Kim from Hudsonville, MI shares a story about her family and growing up on Lake Michigan, sailing the coastline…
Flip flops make the best boats! Dragged behind “Outrageous”, our Erickson 29 sailboat, flip flops were the Mack Daddy of the boating fleets. Little rubber shoes bouncing and crossing the wake like Sea-Doo’s jumping 2 footers, our toys were the simplest things. My brothers and I would fight for space on the wake and jostle for position as we pulled and tugged our strings to make our boat hop and skip. If our flip flop broke, we dragged ourselves behind the boat, hanging on to a line for dear life! Lake Michigan, and Michigan’s West coast, offered my family the best playground any kid could dream of.
Beginning at age 5, my family and I sailed Lake Michigan every weekend, and for three weeks in the Summer, further North to foreign countries like Canada! We always stopped in Saugatuck and Kings’ Kandy Korner where we would eat ourselves stupid with jawbreakers the size of our heads! We traveled up the coast to my most feared corner of the world, Little Sable Point. Around this notorious bend of land the weather changed more times than we changed sails. A flat, windless day would quickly turn to 20-30 knot winds, creating 5’ waves and spray in our shocked faces.
This is the point where my father would test Mother Nature, keeping the spinnaker up a moment too long. I learned to thrust the boat more than my father’s persistence. I also learned that if the boat wouldn’t kill us then the black flies just might. Horrible, incessant biting at our ankles! With the family screened in the cabin, the short straw draw earned you a place at the helm, huddled under beach towels armed with your weapons of choice, the fly swatter and a bucket of water! Not too much later we would round Big Sable Point creating another rush of adrenaline as the winds kicked up once again. At least the flies were gone.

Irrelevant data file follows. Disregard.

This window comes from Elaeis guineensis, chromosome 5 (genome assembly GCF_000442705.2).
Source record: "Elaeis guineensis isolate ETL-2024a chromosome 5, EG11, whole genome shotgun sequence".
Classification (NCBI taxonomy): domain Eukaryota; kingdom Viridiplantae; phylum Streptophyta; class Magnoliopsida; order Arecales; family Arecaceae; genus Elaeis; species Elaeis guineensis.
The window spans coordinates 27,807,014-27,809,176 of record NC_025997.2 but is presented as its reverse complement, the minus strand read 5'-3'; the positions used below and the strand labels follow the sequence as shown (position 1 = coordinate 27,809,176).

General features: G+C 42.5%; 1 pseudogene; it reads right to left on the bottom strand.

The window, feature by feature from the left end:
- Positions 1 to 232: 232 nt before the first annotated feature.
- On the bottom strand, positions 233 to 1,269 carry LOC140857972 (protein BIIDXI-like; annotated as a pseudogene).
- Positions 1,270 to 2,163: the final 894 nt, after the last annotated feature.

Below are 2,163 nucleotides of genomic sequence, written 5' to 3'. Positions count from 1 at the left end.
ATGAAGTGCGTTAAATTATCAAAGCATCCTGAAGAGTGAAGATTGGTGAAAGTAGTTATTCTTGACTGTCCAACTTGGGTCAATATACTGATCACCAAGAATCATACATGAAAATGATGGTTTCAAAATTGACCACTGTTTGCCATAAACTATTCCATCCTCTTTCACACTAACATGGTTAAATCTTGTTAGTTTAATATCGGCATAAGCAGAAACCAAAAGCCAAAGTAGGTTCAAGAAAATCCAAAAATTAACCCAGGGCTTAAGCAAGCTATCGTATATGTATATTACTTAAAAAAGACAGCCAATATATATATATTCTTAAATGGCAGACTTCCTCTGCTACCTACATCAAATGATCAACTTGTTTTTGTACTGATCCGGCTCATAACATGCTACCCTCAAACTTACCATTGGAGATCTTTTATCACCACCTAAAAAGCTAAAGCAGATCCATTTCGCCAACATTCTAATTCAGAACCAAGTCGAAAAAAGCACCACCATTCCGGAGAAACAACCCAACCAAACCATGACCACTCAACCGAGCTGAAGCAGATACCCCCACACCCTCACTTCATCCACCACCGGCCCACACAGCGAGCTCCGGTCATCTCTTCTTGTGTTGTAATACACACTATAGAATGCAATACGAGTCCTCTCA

Franfort offered refuge from the Lake’s storms. Although sometimes we weren’t any safer in port! Before the City of Frankfort repaired their public marina, our sailboat nearly sank with the docks many times. While we were holed up waiting for whatever gale force winds were upon us, my brothers and I would play in the city. Decades before safety was an issue, Frankfort rented go-carts in a little shop along the main road. No helmet or driving skills required! I remember flying down the street like Mario Andretti, zipping between cars and passing pedestrians! So low to the ground, I felt like the little specks on the Sleeping Bear Dunes. Through binoculars we could see that the little specks were actually dune buggies digging their wheels into the sand. We watched as they traveled up and down the dunes, scratching the backs of Mother Bear and her cubs.
Finally we would reach Leland where to this day, the smell of smoked fish conj8res up grand memories of making “art-deco” sandcastles along the shore with pieces of driftwood. My brother, Dave, always dreamed of being an architect like Mr. Brady, and at age 10, was a professional, constructing homes with modular roof peeks, side yards, and, of course, a boat dock. Soon Summer would be in full swing and we’d ration out our Twizzlers on the deck as the Mighty Mack floated above us like an enormous green monster. The roar of the cars above offered us peace, knowing perch fishing and blueberry pancakes were just around the corner in the North Channel. Our peacefulness switched instantly to caution as we approached the Channel opening.
The rocks were our enemies with a 6’ draw. As we stood on the bow of the boat my brothers would call out, “4:00 o’clock! Rock!” “3:00 o’clock, Big rock!” “12:00 o’clock! TURN!!!” My heart raced whenever I got a turn on the bow, forgetting how to tell time. We arrived to sun-warmed rocks and dozens of islands that made my mouth water. Islands called Maple, Grape, Sweets, Cherry, and Bacon gave me hope that we would eat something other than perch and blueberries. As we traveled deeper into the North Channel, I understood why they named a few islands Wreck and Propeller because you’re always one bobble away from a wrecked propeller!
The sun would set on our Summer sailing. My family would return to Lake Macatawa with bellies full of fudge, smoked fish and a little something for our printers drawer. Lake Michigan is my second home, my adopted mother and my most loved teacher. She shaped me more than my birth order (youngest and always at the helm in a swarm of black flies!). Lake Michigan taught me how to smell water a mile away and how to predict a storm by looking toward a sky as blue as the water beneath me. Today, my kids ask me, “Mommy, what’s your favorite color?” I always answer the same, “Blue, the color of Lake Michigan.”
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